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The Star Malaysia - Star2 - - ENT SPECIAL -

– Soft, pain­less non­cancer­ous growths on the lin­ing of the nasal pas­sage or si­nuses are called polyps, and they com­monly oc­cur due to in­flam­ma­tion from asthma, in­fec­tion, drug sen­si­tiv­ity, al­ler­gies or im­mune dis­or­ders. Those with si­nusi­tis ( in­flam­ma­tion of nasal pas­sage) are more sus­cep­ti­ble to de­vel­op­ing polyps.

Larger polyps may block nasal pas­sages and di­min­ish the sense of smell. They are no­to­ri­ous for re­turn­ing but can be elim­i­nated or shrunk with med­i­ca­tion. See a doc­tor if you ex­pe­ri­ence a per­sis­tent runny or stuffy nose with fa­cial pain for more than 10 days.

Nasal polyps Na­sopha­ryn­geal car­ci­noma

This rare type of head and neck can­cer be­gins in the na­sophar­ynx ( area be­hind the throat and to­wards upper part of throat) and its cause has been linked to ge­netic mu­ta­tion caused by an Epstein- Barr in­fec­tion.

The risk for this can­cer is said to in­crease with high con­sump­tion of salt- cured fish and meat, to­bacco, and al­co­hol, and is also in­flu­enced by ge­netic pre­dis­po­si­tion. Re­cur­ring ear in­fec­tions, headaches, blurry vi­sion and lumps in the neck or nose could be early warn­ing signs.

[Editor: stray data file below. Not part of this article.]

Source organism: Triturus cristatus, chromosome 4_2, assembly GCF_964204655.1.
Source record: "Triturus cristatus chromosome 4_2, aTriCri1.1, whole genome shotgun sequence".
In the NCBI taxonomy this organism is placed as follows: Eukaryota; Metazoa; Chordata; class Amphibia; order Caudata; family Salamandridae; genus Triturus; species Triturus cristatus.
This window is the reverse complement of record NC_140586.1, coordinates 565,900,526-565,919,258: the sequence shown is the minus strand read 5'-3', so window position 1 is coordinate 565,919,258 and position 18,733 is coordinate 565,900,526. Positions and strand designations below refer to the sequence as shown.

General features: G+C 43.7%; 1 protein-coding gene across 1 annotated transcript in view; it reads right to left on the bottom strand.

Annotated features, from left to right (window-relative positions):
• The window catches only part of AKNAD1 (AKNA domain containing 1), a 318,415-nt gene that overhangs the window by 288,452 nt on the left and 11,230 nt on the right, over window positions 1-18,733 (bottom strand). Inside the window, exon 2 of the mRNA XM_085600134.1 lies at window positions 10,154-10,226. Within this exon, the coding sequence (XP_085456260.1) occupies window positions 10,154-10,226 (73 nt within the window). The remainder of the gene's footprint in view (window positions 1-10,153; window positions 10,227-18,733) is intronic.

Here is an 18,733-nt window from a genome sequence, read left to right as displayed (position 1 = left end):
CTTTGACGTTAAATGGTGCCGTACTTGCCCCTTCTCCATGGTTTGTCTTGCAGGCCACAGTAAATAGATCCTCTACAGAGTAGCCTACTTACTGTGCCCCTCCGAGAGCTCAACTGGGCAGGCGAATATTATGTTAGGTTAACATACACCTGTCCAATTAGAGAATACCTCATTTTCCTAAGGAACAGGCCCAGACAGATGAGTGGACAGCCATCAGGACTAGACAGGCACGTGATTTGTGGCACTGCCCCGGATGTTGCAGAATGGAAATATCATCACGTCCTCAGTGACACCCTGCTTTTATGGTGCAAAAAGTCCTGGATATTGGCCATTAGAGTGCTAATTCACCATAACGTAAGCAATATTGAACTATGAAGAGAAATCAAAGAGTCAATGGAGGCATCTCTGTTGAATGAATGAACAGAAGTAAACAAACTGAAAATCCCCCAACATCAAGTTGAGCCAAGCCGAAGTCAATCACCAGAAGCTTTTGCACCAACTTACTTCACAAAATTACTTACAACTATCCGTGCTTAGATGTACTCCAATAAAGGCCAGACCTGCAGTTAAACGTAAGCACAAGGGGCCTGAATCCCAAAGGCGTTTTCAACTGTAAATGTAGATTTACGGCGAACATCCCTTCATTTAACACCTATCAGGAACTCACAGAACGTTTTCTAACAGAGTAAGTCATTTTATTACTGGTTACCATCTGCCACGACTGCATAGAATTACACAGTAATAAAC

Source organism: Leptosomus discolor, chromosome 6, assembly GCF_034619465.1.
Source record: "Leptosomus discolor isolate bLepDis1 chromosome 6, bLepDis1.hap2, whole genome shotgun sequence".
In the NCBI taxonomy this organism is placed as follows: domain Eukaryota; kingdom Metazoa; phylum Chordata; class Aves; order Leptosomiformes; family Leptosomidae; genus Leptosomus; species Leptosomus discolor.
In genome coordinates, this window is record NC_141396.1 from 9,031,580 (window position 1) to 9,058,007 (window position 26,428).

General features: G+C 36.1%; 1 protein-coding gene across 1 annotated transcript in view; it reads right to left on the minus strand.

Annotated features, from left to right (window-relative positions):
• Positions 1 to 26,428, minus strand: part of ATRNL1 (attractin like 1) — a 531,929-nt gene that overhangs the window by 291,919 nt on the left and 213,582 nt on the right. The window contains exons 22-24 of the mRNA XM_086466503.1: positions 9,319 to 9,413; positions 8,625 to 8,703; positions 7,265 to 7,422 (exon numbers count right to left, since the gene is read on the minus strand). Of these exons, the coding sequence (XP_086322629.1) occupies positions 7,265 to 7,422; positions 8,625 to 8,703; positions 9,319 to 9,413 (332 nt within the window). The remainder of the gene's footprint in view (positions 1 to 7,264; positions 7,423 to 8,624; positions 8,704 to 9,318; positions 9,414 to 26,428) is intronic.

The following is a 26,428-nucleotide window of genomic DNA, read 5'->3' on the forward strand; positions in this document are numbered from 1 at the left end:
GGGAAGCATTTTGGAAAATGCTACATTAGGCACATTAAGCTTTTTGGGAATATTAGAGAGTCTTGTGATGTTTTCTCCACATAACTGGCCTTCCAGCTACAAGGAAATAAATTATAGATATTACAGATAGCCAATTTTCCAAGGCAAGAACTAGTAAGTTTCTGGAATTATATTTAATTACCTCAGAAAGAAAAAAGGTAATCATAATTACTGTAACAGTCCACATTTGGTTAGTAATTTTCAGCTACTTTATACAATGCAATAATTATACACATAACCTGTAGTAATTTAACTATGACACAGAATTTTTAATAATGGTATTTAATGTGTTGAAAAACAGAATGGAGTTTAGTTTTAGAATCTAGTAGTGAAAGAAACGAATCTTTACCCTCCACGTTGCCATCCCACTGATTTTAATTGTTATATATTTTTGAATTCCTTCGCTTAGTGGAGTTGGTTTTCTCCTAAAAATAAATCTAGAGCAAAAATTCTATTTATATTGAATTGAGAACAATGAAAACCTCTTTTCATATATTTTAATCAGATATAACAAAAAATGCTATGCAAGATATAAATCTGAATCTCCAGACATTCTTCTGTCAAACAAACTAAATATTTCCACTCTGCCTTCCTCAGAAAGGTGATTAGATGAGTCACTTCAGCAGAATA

– Oti­tis ex­terna refers to an ex­ter­nal ear in­fec­tion, and is also known as the “swimmer’s ear” be­cause

Ear in­fec­tion

pro­longed ex­po­sure to water can in­crease vul­ner­a­bil­ity. It causes ear pain and itch­i­ness with pos­si­ble dis­charge of pus, tem­po­rary hear­ing loss and com­monly af­fects one ear.

On the other hand, oti­tis media af­fects the mid­dle ear and com­monly af­flicts in­fants be­tween six to 15 months old. A mid­dle ear in­fec­tion can present sim­i­lar symp­toms to ex­ter­nal in­fec­tion, and med­i­cal help should be sought if the con­di­tion does not im­prove nat­u­rally over the course of a few days with se­vere pus dis­charge.

Ton­sil­li­tis

– Hear­ing loss is com­mon as we age, but ill­nesses and ge­netic pre­dis­pos­tion also af­fect au­di­tory senses. Re­peated ex­po­sure to loud noises, in­clud­ing the pro­longed use of ear­phones, makes us sus­cep­ti­ble to hear­ing dif­fi­cul­ties ear­lier on in life.

Ill­nesses such as heart dis­ease, high blood pres­sure and di­a­betes may also in­ter­fere with blood sup­ply to the ear, as can trauma and in­fec­tions.

Early symp­toms of de­te­ri­o­rat­ing hear­ing in­clude dif­fi­culty de­ci­pher­ing high- pitched sounds or fol­low­ing con­ver­sa­tions over the phone and over loud back­ground noise. Fre­quent ring­ing or hiss­ing sounds in the ear may also oc­cur as a symp­tom of hear­ing loss, but this is another con­di­tion known as tin­ni­tus ( caused by dam­aged cochlear cells) and is not mu­tu­ally ex­clu­sive to deaf­ness.

Hear­ing loss

El­iz­a­beth Teng, who has experienced hear­ing im­pair­ment since a young age, has found a new lease on life thanks to hear­ing aid ser­vices at 20dB Hear­ing.

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